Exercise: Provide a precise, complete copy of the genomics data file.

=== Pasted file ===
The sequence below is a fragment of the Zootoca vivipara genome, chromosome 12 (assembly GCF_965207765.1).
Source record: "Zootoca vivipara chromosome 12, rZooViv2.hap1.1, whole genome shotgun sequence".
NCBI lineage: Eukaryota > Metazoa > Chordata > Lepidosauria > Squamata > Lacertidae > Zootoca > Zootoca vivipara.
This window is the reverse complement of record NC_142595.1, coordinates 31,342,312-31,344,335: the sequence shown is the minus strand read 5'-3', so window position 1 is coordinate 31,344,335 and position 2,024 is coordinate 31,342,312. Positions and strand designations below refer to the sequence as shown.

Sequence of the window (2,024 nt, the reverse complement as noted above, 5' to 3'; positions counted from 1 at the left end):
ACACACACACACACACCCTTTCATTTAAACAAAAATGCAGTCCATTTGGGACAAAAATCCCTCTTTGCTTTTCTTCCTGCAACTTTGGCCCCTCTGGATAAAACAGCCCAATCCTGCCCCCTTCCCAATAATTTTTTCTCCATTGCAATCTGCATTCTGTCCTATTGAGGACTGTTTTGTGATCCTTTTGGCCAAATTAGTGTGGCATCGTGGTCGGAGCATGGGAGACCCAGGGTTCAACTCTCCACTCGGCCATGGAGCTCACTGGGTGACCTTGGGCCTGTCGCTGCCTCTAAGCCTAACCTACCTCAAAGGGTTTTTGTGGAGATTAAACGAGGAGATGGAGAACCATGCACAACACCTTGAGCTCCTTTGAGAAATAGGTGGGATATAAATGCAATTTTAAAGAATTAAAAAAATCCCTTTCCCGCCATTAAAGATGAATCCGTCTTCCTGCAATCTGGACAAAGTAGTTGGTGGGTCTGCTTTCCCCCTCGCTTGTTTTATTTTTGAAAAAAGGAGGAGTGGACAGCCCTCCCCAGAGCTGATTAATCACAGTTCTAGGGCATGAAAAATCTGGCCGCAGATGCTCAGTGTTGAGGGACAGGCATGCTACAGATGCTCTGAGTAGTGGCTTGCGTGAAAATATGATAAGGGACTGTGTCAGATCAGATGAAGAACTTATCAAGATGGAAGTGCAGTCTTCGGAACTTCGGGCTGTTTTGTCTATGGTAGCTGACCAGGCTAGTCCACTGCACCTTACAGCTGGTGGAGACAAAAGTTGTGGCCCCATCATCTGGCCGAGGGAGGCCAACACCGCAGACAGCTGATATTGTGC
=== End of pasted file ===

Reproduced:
The sequence below is a fragment of the Zootoca vivipara genome, chromosome 12 (assembly GCF_965207765.1).
Source record: "Zootoca vivipara chromosome 12, rZooViv2.hap1.1, whole genome shotgun sequence".
NCBI lineage: Eukaryota > Metazoa > Chordata > Lepidosauria > Squamata > Lacertidae > Zootoca > Zootoca vivipara.
This window is the reverse complement of record NC_142595.1, coordinates 31,342,312-31,344,335: the sequence shown is the minus strand read 5'-3', so window position 1 is coordinate 31,344,335 and position 2,024 is coordinate 31,342,312. Positions and strand designations below refer to the sequence as shown.

Sequence of the window (2,024 nt, the reverse complement as noted above, 5' to 3'; positions counted from 1 at the left end):
ACACACACACACACACCCTTTCATTTAAACAAAAATGCAGTCCATTTGGGACAAAAATCCCTCTTTGCTTTTCTTCCTGCAACTTTGGCCCCTCTGGATAAAACAGCCCAATCCTGCCCCCTTCCCAATAATTTTTTCTCCATTGCAATCTGCATTCTGTCCTATTGAGGACTGTTTTGTGATCCTTTTGGCCAAATTAGTGTGGCATCGTGGTCGGAGCATGGGAGACCCAGGGTTCAACTCTCCACTCGGCCATGGAGCTCACTGGGTGACCTTGGGCCTGTCGCTGCCTCTAAGCCTAACCTACCTCAAAGGGTTTTTGTGGAGATTAAACGAGGAGATGGAGAACCATGCACAACACCTTGAGCTCCTTTGAGAAATAGGTGGGATATAAATGCAATTTTAAAGAATTAAAAAAATCCCTTTCCCGCCATTAAAGATGAATCCGTCTTCCTGCAATCTGGACAAAGTAGTTGGTGGGTCTGCTTTCCCCCTCGCTTGTTTTATTTTTGAAAAAAGGAGGAGTGGACAGCCCTCCCCAGAGCTGATTAATCACAGTTCTAGGGCATGAAAAATCTGGCCGCAGATGCTCAGTGTTGAGGGACAGGCATGCTACAGATGCTCTGAGTAGTGGCTTGCGTGAAAATATGATAAGGGACTGTGTCAGATCAGATGAAGAACTTATCAAGATGGAAGTGCAGTCTTCGGAACTTCGGGCTGTTTTGTCTATGGTAGCTGACCAGGCTAGTCCACTGCACCTTACAGCTGGTGGAGACAAAAGTTGTGGCCCCATCATCTGGCCGAGGGAGGCCAACACCGCAGACAGCTGATATTGTGC